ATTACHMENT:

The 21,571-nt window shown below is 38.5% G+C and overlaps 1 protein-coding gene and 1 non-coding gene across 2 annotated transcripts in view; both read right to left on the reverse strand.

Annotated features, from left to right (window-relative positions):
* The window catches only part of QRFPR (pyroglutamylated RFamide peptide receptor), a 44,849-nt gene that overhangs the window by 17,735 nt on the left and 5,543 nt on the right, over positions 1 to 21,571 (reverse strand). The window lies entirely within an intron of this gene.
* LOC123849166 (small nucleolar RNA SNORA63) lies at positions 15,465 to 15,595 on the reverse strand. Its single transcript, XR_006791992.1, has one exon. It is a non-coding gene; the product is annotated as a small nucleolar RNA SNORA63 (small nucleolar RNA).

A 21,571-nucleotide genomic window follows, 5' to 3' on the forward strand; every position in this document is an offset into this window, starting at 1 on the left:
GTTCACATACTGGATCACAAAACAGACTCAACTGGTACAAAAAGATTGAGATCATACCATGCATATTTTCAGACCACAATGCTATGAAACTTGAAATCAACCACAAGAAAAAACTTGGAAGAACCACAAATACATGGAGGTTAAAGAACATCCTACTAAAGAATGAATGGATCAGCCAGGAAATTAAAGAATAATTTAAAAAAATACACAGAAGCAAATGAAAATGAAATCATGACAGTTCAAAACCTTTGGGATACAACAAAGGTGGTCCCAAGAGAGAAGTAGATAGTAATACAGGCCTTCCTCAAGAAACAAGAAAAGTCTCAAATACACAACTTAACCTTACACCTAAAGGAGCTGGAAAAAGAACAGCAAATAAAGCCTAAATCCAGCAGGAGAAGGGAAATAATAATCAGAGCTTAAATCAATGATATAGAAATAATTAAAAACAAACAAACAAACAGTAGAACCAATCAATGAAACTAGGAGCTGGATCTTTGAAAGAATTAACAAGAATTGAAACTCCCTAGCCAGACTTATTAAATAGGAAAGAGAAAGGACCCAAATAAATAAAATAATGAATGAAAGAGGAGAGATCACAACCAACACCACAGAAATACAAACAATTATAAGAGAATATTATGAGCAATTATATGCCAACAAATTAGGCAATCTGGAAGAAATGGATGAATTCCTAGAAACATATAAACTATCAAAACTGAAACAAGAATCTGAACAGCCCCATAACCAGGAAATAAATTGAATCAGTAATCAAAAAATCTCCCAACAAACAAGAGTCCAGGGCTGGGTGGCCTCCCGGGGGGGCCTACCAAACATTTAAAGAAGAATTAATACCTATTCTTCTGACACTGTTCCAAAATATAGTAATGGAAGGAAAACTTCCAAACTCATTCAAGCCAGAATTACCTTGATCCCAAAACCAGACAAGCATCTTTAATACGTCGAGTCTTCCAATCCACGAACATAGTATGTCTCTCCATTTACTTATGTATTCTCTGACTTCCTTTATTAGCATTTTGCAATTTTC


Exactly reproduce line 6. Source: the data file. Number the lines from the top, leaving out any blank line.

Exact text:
GTTCACATACTGGATCACAAAACAGACTCAACTGGTACAAAAAGATTGAGATCATACCATGCATATTTTCAGACCACAATGCTATGAAACTTGAAATCAACCACAAGAAAAAACTTGGAAGAACCACAAATACATGGAGGTTAAAGAACATCCTACTAAAGAATGAATGGATCAGCCAGGAAATTAAAGAATAATTTAAAAAAATACACAGAAGCAAATGAAAATGAAATCATGACAGTTCAAAACCTTTGGGATACAACAAAGGTGGTCCCAAGAGAGAAGTAGATAGTAATACAGGCCTTCCTCAAGAAACAAGAAAAGTCTCAAATACACAACTTAACCTTACACCTAAAGGAGCTGGAAAAAGAACAGCAAATAAAGCCTAAATCCAGCAGGAGAAGGGAAATAATAATCAGAGCTTAAATCAATGATATAGAAATAATTAAAAACAAACAAACAAACAGTAGAACCAATCAATGAAACTAGGAGCTGGATCTTTGAAAGAATTAACAAGAATTGAAACTCCCTAGCCAGACTTATTAAATAGGAAAGAGAAAGGACCCAAATAAATAAAATAATGAATGAAAGAGGAGAGATCACAACCAACACCACAGAAATACAAACAATTATAAGAGAATATTATGAGCAATTATATGCCAACAAATTAGGCAATCTGGAAGAAATGGATGAATTCCTAGAAACATATAAACTATCAAAACTGAAACAAGAATCTGAACAGCCCCATAACCAGGAAATAAATTGAATCAGTAATCAAAAAATCTCCCAACAAACAAGAGTCCAGGGCTGGGTGGCCTCCCGGGGGGGCCTACCAAACATTTAAAGAAGAATTAATACCTATTCTTCTGACACTGTTCCAAAATATAGTAATGGAAGGAAAACTTCCAAACTCATTCAAGCCAGAATTACCTTGATCCCAAAACCAGACAAGCATCTTTAATACGTCGAGTCTTCCAATCCACGAACATAGTATGTCTCTCCATTTACTTATGTATTCTCTGACTTCCTTTATTAGCATTTTGCAATTTTC